Espadrille shoes evolved in different styles in different parts of Spain. In Cataluña, the most traditional espadrille, and the kind that Salvador Dali loved, is called "Espardenya del Payes" (literally "the shoe of the peasant") and the style is open on the sides, and the typical colors are black and white. In Pamplona espadrilles are called "Pamplonicas" and they have super tight stitching (they're worn for the running of the bulls festivities so they can't be loose!), and they're traditionally white and red in color. On the island of Menorca, espadrilles are made using leather so that they can be in contact with water. When they have a heel, as is traditional in Valencia, they're called "Valencianas." Handmade Barcelona sells all of these styles and with lots of variety in terms of stitching, colors, and materials.

You can even custom-design your own at the shop's interactive 90-minute workshops, where participants choose the color, base, ribbon, and stitching style, and get to make them alongside an in-house artisan. You'll learn even more about the history of these versatile, comfortable shoes, made famous by Salvador Dalí, who wore them everywhere he went, including meetings with designers Yves Saint Laurent and Coco Chanel, both of whom later adapted the style for the international market.


Fodor's choice

This ultra-chic clothing store stocks both men's and women's clothing and accessories, all made by young Catalan designers. A labor of love that is spearheaded by local designer Carola Alexandre, who sells her own designs as well as pieces by the likes of Name BCN, Lubochka, and Mus Roew.


Fodor's choice

This family-owned (and women-owned) store sells vintage clothing, fabrics, jewelry, and accessories, with a focus on wedding dresses, veils, and lace. Despite the found-object attitude and ambience of the place, they're not giving away these vintage baubles, so don't be surprised at the hefty price tags. You'll also find a collection of their own bridal gowns, newly made but in romantic, old-fashioned styles. Notably, the shop supplied many costumes and props for the filming of Titanic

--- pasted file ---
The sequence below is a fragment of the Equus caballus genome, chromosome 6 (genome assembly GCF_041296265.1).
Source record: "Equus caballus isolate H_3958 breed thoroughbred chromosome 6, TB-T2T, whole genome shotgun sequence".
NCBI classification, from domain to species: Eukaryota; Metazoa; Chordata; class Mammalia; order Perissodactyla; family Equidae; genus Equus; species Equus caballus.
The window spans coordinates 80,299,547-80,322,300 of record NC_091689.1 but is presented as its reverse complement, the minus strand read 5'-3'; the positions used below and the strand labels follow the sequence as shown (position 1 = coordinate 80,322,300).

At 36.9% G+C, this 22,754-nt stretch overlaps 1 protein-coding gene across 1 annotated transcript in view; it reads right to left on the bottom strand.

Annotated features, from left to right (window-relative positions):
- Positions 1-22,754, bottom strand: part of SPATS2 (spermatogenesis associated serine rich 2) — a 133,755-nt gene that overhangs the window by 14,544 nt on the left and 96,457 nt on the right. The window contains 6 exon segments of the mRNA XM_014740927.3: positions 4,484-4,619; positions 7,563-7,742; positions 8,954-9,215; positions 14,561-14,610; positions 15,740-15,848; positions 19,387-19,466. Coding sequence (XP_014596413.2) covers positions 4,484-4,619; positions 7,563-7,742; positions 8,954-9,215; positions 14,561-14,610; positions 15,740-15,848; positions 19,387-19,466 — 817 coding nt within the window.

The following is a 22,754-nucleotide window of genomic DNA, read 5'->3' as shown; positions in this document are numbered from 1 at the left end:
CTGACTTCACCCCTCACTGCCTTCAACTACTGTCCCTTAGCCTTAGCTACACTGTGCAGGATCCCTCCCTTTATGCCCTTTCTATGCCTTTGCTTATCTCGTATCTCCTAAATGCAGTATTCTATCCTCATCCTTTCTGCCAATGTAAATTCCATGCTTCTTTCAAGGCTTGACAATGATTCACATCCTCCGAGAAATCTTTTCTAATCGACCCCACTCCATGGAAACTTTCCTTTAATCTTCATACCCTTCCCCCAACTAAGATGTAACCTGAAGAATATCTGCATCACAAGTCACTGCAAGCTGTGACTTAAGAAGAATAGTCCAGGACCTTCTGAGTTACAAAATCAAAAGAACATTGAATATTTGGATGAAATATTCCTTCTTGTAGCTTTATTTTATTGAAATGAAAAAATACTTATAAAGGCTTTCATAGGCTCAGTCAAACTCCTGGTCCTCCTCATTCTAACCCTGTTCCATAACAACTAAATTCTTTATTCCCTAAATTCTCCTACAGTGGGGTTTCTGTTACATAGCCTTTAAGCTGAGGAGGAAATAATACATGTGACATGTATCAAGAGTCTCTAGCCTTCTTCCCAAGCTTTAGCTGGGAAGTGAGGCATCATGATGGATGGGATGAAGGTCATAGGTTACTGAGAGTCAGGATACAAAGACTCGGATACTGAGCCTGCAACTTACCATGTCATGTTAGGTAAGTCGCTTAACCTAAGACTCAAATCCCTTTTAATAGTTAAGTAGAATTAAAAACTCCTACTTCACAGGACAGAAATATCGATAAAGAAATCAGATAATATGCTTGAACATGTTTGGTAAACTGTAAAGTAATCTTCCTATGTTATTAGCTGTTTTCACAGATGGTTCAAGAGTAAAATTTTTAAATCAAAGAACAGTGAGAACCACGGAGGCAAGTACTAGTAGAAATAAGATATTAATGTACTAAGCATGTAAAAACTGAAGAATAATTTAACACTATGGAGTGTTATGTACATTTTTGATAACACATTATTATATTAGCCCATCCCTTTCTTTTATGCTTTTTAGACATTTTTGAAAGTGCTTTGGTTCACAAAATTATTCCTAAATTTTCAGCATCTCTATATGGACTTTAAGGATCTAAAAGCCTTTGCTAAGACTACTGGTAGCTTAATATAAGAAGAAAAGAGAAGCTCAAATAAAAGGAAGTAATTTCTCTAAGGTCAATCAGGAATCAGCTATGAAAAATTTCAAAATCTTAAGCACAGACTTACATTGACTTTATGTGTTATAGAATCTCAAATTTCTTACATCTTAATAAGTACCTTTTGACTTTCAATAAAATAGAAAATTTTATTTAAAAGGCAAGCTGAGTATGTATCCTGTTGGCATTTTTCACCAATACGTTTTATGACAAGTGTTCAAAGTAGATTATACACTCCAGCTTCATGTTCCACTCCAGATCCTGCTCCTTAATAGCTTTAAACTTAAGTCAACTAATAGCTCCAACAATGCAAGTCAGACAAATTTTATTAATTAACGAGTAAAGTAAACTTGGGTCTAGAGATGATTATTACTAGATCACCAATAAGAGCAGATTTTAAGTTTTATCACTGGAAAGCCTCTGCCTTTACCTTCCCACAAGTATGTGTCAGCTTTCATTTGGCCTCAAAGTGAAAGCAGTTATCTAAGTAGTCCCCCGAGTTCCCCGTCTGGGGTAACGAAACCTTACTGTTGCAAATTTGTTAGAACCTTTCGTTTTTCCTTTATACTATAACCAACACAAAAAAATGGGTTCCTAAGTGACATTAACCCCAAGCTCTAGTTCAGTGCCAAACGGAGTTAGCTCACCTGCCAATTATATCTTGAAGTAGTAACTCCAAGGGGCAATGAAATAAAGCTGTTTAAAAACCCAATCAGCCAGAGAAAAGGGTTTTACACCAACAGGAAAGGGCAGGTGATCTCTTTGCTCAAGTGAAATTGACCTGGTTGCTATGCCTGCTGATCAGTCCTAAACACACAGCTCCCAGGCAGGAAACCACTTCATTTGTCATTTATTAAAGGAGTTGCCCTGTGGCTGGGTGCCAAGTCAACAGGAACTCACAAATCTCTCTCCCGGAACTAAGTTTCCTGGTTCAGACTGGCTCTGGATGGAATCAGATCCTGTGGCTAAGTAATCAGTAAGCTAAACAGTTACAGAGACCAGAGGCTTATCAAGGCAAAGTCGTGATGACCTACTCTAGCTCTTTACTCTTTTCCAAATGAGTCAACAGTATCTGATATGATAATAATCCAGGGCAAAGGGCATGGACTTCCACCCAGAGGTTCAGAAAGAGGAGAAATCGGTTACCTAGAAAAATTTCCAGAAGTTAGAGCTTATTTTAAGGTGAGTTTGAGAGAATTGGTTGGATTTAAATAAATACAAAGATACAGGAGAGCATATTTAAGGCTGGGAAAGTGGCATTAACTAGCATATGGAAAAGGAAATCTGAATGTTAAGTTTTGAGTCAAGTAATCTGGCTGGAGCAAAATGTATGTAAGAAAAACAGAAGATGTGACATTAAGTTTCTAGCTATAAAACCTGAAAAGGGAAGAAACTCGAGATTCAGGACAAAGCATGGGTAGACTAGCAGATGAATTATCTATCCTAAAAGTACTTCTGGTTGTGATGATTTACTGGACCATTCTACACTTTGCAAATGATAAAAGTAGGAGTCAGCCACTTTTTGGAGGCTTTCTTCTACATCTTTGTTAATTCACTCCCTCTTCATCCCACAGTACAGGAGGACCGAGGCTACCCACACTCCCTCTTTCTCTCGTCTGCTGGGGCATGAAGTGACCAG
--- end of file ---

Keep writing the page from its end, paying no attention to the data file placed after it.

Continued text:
La Manual Alpargatera

Fodor's choice

If you appreciate old-school craftsmanship in footwear and reasonable prices, visit this boutique just off Carrer Ferran. Handmade rope-sole sandals and espadrilles are the specialty, and this shop has sold them to everyone—including the pope. The flat, beribboned espadrilles model used for dancing the sardana is available, as are fashionable wedge heels with peep toes and comfy slippers. The price of a pair of espadrilles here start at $22, which is far less than the same quality shoes in the United States. They offer free shipping outside of Spain on orders of €250 or more.


Eixample Dreta Fodor's choice

This Valencia company is famed worldwide for the beauty and quality of its ceramic figures. Barcelona's only Lladró factory store, this location has exclusive pieces of work, custom-designed luxury items of gold and porcelain, and classic and original works. Look for the cheeky figurines by Jaime Hayon, a Spanish designer, and the spectacular chandeliers by Bodo Sperlein.

Mercat de Sant Antoni

Fodor's choice

Just across the Ronda Sant Pau, a street dividing El Raval from Sant Antoni, sits this market, designed in 1882 by Antoni Rovira i Trias and considered the city's finest example of wrought-iron architecture. The Greek-cross-shaped building covers an entire block, and some of the best Moderniste stall facades in Barcelona distinguish this exceptional space. A painstaking decade-long restoration incorporated the medieval archaeological remains underneath. The market is a foodie paradise of fruit, vegetables, fish, cheeses, and more, as well as counters for dining. On Sunday, when the interior is closed, you can wander the outdoor stalls of the weekly morning flea market searching for stamps and coins, comic books and trading cards, VHS, CDs, vinyl, and vintage clothing.

Norman Vilalta

Eixample Esquerra Fodor's choice

Norman Vilalta was a lawyer in Buenos Aires before he decided to do something rather unusual: learn the trade of a traditional cobbler. He moved to Florence, Italy, to apprentice and learn the trade, and then set up shop in Barcelona. Today he is one of a handful of people in the world who produce artisanal bespoke shoes, which take three months to make (and can be shipped worldwide). The shoes come complete with a video showing the entire making of, and will set you back somewhere between €2,500 and €5,000. However, you will also join the ranks of the chef Ferran Adrià, the architect Oscar Tusquets, and members of the Spanish royal family as owner of a pair of Norman Vilalta shoes. And since they fit like no other and last a lifetime, you might consider it a worthy investment. For a more affordable option, Vilalta's ready-to-wear footwear is available at the high-fashion emporium Santa Eulalía on the Passeig de Gràcia.